In addition to handling signature creation and matching, the timecode synchronizing module (or some other component) can also typically handle other types of data for the purpose of searching for and identifying programs for which an index file and signatures have been received. Such data can include, without limitation, EPG-type information about the recording such as broadcaster, date and time, channel number, program title, and the like. This data can be included inside of the index file, or it can exist as its own separate file which is sent.
Additionally, in some embodiments, timecode synchronizing module 400 is flexible or extendible such that other parsers can be added. These parsers can include, without limitation, HTML parsers, InteractiveTV parsers, TeleText parsers, or any other parsers for parsing data that is provided with the signal. Furthermore, one user's recording of the program might not include all the types of data from which signatures found in the original index were made. In this situation, the timecode synchronizing module is smart enough to use whatever data and parsers are available in order to match signatures.
Video Data Parser
The video data parser can parse video data in any number of ways which will be understood and appreciated by those of skill in the art. Accordingly, for the sake of brevity, specific parsing methods are not explored in great detail here. However, one way of parsing video data is to parse the data and look for scene changes or shot boundaries. One way of doing this, in the context of MPEG content, is to detect and hash I frames of the MPEG content. The signature posted can thus be defined as a series of scene transitions around the first index or any of the subsequent indices. For additional general information on video data parsing and shot detection, the reader is referred to the following U.S. Pat. Nos. 6,393,054; 5,635,982; 5,606,655; 5,521,841; and 5,911,008.
Audio Data Parser
The audio data parser can parse audio data in any number of ways which will be understood and appreciated by those of skill in the art. Accordingly, for the sake of brevity, specific parsing methods are not explored in great detail here. However, one way to parse the audio data is to select one or more locations within the source video. For example, a location that is five minutes into the source video can be selected. At this location, the parser and signature creation component can look over a 10-second segment and sample the segment every ╝ second for the volume, pitch, or some other parameter that is typically used for sampling audio data. Doing so will provide a stream of values that can be used as a signature for the program.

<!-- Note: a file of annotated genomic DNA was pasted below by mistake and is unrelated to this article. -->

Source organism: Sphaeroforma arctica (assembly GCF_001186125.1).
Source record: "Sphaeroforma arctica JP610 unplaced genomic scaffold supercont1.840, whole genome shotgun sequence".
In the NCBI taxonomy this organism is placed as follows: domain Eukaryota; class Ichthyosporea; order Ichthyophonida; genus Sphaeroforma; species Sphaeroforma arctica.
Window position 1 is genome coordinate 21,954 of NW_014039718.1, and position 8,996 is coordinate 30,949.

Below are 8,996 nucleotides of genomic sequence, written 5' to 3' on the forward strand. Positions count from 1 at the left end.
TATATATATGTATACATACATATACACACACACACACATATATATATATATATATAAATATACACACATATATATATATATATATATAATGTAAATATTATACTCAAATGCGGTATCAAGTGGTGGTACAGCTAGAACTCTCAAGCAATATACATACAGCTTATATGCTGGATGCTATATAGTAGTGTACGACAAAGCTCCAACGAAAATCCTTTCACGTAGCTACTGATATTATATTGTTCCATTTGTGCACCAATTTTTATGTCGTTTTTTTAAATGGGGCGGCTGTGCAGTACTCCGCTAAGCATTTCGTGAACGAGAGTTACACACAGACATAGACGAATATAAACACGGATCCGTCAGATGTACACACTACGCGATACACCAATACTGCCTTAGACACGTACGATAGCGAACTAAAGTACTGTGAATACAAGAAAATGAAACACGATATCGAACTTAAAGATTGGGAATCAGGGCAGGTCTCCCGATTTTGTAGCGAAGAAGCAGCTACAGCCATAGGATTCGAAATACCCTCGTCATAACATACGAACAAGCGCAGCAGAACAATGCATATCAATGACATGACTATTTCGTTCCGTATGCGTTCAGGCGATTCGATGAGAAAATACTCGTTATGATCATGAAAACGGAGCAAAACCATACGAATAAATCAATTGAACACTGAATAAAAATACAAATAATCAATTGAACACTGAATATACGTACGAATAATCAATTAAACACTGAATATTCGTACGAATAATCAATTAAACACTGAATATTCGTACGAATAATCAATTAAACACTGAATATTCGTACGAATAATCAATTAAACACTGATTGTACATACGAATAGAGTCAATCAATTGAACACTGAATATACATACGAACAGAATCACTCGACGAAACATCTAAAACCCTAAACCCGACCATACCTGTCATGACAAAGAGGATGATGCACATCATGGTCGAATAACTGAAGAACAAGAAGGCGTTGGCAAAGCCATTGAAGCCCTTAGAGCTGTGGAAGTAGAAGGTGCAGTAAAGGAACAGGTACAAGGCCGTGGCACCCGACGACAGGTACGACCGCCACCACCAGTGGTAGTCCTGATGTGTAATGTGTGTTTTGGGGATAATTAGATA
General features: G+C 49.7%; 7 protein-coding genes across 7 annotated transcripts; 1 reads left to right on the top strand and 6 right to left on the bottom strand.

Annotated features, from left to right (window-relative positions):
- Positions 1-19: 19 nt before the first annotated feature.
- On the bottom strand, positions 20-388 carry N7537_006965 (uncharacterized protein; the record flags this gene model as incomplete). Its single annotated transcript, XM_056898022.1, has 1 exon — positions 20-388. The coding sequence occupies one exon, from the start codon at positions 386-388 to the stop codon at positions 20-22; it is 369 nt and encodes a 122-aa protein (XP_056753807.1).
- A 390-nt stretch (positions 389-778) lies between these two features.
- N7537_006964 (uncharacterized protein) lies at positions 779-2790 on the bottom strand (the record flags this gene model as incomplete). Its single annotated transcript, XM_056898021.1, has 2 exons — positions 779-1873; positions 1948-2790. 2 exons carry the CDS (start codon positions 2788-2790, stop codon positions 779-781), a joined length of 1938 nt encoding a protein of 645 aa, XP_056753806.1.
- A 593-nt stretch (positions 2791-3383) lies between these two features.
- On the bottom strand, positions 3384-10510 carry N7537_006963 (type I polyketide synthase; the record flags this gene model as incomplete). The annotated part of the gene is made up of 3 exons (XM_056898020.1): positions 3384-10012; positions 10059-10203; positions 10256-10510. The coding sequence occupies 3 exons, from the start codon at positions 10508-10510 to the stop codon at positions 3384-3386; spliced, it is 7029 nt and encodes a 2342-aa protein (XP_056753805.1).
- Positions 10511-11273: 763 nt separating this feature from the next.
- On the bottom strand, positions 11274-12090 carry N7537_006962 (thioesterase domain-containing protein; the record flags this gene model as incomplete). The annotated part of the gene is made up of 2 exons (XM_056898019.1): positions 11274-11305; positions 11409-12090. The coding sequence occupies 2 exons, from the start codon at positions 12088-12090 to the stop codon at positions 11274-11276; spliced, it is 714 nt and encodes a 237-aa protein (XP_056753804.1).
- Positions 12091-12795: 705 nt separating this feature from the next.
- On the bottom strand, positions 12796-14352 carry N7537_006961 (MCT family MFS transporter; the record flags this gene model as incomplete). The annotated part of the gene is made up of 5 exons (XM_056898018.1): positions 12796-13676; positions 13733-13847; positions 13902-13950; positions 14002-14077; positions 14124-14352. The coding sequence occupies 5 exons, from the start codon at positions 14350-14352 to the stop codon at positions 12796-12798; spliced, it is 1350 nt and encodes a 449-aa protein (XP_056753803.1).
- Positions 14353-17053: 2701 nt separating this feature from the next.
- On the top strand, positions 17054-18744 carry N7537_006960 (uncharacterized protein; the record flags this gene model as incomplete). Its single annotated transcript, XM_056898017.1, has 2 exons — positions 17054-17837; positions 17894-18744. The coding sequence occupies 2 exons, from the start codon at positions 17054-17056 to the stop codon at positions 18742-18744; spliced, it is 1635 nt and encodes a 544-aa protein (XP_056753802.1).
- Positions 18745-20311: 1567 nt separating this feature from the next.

Closed Caption Data Parser
If the program data includes closed caption data, then parsing such data and creating a signature based on this data can be fairly straight forward. For example, the closed caption data parser can simply look for the occurrence of words associated with the program data. For example, if at a particular location in the program data the parser finds a fairly distinctive word or collection of words, such word or collection can be used as a signature. Thus, if the closed caption data includes the words “Hello, today we will begin a new . . . ”, then if this word collection is distinctive enough, it can be used as a signature.
Using Multiple Types of Data to Formulate Signatures
As noted above, a single data type can be used to create a signature. For example, the video data itself might be the sole source of the signature or signatures that are created for a recorded program. Alternately, multiple signatures can be created using two or more different types of data. Understandably, this can provide more precision. As an example, consider the following. Program data can be parsed and both the audio and video data can be used to create a signature. For example, a parser can use the video data to determine scene transitions and the audio data to determine differences in audio levels to suggest the locations of commercials. This can yield a series of commercials around one or more of the indices. The signature, in this example, could thus comprise a list of commercials with specific lengths at specific times.
Selecting Signatures Based on Accuracy